From Westminster Theological Seminary president Peter Lillback:
As President, I am aware of some concern in our constituency for more clarity on the significance of recent events at Westminster. While the theological direction of Westminster Theological Seminary is ultimately under the aegis of the Seminary's Board of Trustees, and the task of theological direction will undoubtedly be the focus of the Board's labors in the coming months, it seems appropriate in light of constituency concern for the administration of the Seminary to address in the interim some important aspects of the controversy through which we have passed. As we ponder Westminster's role in the current theological controversies occurring in the midst of the changing face of evangelical theology, I am pleased to call your attention to two pieces posted here by Vice President of Academic Affairs, Dr. Carl Trueman and Vice President for Advancement, Dr. David Garner.Here's an excerpt from Trueman's essay:
Knowing the Times: Recent Controversies in Context by Dr. Carl R. Trueman
Westminster and Evangelicalism by Dr. David B. Garner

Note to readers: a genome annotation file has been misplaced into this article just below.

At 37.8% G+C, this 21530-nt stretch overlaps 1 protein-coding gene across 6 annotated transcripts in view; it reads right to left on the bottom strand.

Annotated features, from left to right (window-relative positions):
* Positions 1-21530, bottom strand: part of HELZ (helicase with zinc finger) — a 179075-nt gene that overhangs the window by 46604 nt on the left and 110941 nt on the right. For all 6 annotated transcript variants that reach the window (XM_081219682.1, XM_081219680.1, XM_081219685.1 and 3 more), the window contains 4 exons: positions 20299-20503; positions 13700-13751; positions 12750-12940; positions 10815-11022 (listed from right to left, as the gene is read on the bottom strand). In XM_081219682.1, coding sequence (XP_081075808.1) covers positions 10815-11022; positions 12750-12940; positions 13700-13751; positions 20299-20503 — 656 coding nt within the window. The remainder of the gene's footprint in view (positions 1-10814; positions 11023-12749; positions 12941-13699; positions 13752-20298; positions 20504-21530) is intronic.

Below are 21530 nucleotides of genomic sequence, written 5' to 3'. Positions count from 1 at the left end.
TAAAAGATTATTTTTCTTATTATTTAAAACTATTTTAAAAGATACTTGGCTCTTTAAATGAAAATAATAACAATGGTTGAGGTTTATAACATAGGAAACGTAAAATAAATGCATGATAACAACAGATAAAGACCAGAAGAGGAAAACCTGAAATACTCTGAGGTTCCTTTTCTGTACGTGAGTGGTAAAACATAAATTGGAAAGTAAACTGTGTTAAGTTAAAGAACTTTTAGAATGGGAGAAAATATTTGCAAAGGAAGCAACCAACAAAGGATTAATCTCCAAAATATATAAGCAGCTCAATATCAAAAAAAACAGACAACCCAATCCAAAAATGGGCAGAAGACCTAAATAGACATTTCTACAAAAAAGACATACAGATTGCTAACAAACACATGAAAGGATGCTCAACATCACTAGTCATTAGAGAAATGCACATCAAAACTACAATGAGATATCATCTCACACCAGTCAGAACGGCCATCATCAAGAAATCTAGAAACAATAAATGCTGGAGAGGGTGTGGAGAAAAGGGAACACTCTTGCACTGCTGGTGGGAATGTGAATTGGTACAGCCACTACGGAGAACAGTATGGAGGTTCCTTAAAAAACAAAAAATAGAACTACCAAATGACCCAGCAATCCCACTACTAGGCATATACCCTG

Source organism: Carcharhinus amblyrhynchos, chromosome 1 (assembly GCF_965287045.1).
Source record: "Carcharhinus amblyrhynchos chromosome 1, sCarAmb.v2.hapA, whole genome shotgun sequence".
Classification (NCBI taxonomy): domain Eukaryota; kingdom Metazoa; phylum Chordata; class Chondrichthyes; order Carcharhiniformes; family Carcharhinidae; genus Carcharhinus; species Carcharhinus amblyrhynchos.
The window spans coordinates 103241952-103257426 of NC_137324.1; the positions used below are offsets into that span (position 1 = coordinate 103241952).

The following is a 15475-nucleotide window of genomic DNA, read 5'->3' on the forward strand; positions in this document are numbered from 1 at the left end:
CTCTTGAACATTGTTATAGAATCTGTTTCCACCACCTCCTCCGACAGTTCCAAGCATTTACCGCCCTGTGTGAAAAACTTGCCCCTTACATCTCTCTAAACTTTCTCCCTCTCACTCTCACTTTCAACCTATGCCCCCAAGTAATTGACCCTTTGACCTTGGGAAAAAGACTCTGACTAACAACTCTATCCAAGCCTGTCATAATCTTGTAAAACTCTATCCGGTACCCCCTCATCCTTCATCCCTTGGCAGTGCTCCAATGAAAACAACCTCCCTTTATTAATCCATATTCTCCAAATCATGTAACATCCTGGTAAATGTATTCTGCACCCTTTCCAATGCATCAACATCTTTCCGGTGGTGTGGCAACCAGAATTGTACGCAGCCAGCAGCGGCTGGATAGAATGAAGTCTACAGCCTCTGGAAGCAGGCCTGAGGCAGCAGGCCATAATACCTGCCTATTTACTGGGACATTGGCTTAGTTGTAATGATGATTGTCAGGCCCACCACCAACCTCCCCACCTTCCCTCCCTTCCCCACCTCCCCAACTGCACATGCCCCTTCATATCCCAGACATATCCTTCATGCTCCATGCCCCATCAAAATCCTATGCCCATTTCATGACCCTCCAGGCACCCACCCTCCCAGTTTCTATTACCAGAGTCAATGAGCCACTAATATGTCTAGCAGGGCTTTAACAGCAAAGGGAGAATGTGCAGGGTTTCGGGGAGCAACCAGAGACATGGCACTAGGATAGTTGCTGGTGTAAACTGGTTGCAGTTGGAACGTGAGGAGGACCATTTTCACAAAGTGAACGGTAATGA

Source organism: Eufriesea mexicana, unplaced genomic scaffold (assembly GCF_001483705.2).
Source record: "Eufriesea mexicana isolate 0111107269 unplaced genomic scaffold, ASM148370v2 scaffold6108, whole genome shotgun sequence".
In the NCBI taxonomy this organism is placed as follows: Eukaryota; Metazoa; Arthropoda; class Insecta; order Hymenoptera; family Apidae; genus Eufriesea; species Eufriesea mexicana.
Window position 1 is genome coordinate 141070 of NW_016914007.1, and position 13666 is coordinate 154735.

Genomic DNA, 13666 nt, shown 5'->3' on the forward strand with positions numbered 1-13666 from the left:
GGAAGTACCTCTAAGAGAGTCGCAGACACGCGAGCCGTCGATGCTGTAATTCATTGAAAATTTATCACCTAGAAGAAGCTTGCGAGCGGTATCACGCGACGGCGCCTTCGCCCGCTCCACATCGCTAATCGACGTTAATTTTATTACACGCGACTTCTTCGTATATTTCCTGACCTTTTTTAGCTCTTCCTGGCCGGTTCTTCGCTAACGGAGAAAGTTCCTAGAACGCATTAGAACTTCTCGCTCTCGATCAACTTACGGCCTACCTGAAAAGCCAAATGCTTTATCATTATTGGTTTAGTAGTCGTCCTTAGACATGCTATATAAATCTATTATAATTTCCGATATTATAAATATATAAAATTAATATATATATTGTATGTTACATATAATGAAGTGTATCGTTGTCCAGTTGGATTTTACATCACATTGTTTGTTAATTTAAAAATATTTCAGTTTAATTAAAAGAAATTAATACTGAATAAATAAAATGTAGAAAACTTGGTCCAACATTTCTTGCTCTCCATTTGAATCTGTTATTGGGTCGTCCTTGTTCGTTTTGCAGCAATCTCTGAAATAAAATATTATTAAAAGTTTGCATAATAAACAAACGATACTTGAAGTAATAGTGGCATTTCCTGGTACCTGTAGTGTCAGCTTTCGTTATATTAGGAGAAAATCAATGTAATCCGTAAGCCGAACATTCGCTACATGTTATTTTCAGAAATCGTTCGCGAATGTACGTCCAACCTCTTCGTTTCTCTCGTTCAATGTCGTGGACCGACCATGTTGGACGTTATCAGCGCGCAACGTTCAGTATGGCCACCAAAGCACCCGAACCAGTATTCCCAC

The debate over Peter Enns’ book is thus one example of a much wider phenomenon: the struggle to define what responsible evangelical scholarship looks like at the start of the third millennium. That the divisions over this book cut across disciplinary, ecclesiastical, and scholarly lines is an indication of just how complicated the matter is; and those of us (unlike the many self-appointed internet pundits) who have sat through hundreds of hours of meetings and discussion of the matters involved, who have lost good friends in the fray, who have seen and experienced at first-hand the personal cost on both sides, and for whom the whole matter is anything but glamorous, know that the situation is as complex as it has been painful. Indeed, so difficult is it that I cannot begin to offer a full analysis of the controversy and the outcome here, but yet I do believe it worthwhile and necessary to offer a moment’s reflection on recent events.